The Dementia Statements reflect the things people with dementia have said are essential to their quality of life. Grounded in human rights law, they are a rallying call to improve the lives of people with dementia and to recognise that they shouldn’t be treated differently because of their diagnosis.
The person with dementia is at the centre of these refreshed Statements. They represent everyone living with any type of dementia regardless of age, stage or severity. The ‘we’ used in these statements encompasses people with dementia, their carers, their families, and everyone else affected by dementia.
These rights are enshrined in the Equality Act, Mental Capacity legislation, Health and care legislation and International Human Rights Law.
The Dementia Statements
- We have the right to be recognised as who we are, to make choices about our lives including taking risks, and to contribute to society. Our diagnosis should not define us, nor should we be ashamed of it.
- We have the right to continue with day to day and family life, without discrimination or unfair cost, to be accepted and included in our communities and not live in isolation or loneliness.
- We have the right to an early and accurate diagnosis, and to receive evidence-based, appropriate, compassionate and properly funded care and treatment, from trained people who understand us and how dementia affects us. This must meet our needs, wherever we live.
- We have the right to be respected, and recognised as partners in care, provided with education, support, services, and training which enables us to plan and make decisions about the future.
- We have the right to know about and decide if we want to be involved in research that looks at cause, cure and care for dementia and be supported to take part.
Where do the Dementia Statements come from?
In 2010, the organisations that went on to form the Dementia Action Alliance (DAA) asked people affected by dementia, and other key stakeholders, what type of care and support they would hope to receive in the future. Informed by these conversations, they created the National Dementia Declaration, a set of seven expectations or Statements of what life should be like for people with dementia. These Statements were used to inform the Prime Minister’s Challenge on Dementia published by the Department of Health in 2012.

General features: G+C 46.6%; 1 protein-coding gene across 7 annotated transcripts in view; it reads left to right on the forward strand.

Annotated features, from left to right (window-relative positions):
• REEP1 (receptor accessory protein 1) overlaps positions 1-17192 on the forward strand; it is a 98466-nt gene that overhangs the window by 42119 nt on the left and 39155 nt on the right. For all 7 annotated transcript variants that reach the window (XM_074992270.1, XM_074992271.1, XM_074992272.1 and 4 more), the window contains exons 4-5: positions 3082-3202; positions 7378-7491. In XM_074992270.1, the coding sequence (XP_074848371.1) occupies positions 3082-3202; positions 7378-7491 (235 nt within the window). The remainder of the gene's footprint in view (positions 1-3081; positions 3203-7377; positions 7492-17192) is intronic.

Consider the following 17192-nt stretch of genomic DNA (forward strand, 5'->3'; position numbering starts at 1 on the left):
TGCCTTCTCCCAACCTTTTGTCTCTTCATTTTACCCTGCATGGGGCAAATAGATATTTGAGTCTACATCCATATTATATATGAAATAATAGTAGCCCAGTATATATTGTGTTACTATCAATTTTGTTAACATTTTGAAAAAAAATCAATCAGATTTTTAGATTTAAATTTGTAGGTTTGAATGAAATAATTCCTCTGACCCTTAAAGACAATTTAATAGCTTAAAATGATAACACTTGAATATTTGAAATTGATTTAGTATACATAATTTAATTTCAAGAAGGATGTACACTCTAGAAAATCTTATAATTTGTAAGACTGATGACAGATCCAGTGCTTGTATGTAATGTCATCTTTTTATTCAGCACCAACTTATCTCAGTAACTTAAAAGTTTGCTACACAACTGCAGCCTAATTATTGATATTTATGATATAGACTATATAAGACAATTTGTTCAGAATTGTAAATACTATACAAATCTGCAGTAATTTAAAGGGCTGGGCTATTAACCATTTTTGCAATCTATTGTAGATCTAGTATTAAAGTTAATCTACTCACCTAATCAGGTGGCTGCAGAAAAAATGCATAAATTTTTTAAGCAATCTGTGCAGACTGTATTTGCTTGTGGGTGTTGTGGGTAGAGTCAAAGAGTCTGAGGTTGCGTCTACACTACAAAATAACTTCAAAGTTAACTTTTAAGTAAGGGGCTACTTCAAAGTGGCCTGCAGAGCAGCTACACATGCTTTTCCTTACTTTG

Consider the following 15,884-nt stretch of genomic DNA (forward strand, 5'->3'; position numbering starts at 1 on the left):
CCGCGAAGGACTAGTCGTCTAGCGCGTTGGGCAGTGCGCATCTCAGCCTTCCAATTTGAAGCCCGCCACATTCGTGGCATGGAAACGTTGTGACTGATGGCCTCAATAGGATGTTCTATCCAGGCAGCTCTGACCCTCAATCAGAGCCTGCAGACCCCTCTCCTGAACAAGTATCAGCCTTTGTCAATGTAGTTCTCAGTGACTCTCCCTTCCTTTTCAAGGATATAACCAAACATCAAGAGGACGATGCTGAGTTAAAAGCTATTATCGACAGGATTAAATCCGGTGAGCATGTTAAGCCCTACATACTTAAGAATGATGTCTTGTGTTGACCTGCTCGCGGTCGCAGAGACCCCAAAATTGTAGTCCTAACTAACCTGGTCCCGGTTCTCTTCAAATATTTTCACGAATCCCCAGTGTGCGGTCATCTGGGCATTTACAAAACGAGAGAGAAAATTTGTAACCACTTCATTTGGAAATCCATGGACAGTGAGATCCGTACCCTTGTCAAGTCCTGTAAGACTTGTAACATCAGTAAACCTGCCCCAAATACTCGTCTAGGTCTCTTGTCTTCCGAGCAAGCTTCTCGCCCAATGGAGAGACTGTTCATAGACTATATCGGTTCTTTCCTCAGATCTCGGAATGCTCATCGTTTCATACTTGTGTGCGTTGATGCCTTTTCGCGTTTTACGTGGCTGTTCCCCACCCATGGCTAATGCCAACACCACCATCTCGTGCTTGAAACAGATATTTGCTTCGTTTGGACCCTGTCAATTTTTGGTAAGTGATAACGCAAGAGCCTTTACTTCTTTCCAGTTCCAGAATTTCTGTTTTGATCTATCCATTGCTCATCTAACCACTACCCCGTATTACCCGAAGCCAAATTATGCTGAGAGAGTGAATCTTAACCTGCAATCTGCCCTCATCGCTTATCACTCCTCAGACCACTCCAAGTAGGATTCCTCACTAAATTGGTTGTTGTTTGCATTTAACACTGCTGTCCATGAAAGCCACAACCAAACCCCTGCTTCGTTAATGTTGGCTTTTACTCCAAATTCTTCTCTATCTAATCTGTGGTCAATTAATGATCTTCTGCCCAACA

A lot has changed since 2010. So, between 2016 and 2017, Alzheimer’s Society led a review of the Statements on behalf of the DAA alongside people living with dementia, including carers to ensure they reflected what people want today.
Over 80 people with dementia and carers contributed to the review, through 15 different groups. As well as these groups, there were one-to-one interviews with people living with dementia and carers.
Five key themes were identified through this research - identity, care, community, carers and research. A significant change was to move from ‘I’ to ‘We’ at the start of each statement signifying that this included people with dementia and carers equally.
After summarising the evidence, a Drafting Event was held, attended by nine people with dementia (three of whom were accompanied by their carers) and three former carers. Members of the group produced draft statements based on the five themes. After this, there was a Consensus Event, where the final set of statements – the ‘Dementia Statements’ were agreed. This was attended by people with dementia and carers (some of whom were also at the Drafting Day) as well as representatives of DAA organisations.
Articulating the needs of people affected by dementia through a rights-based lens gives urgency and weight to this movement, and makes dementia something that no one can ignore.
For more information about the productions of these statements, please read the full Dementia Action Alliance report.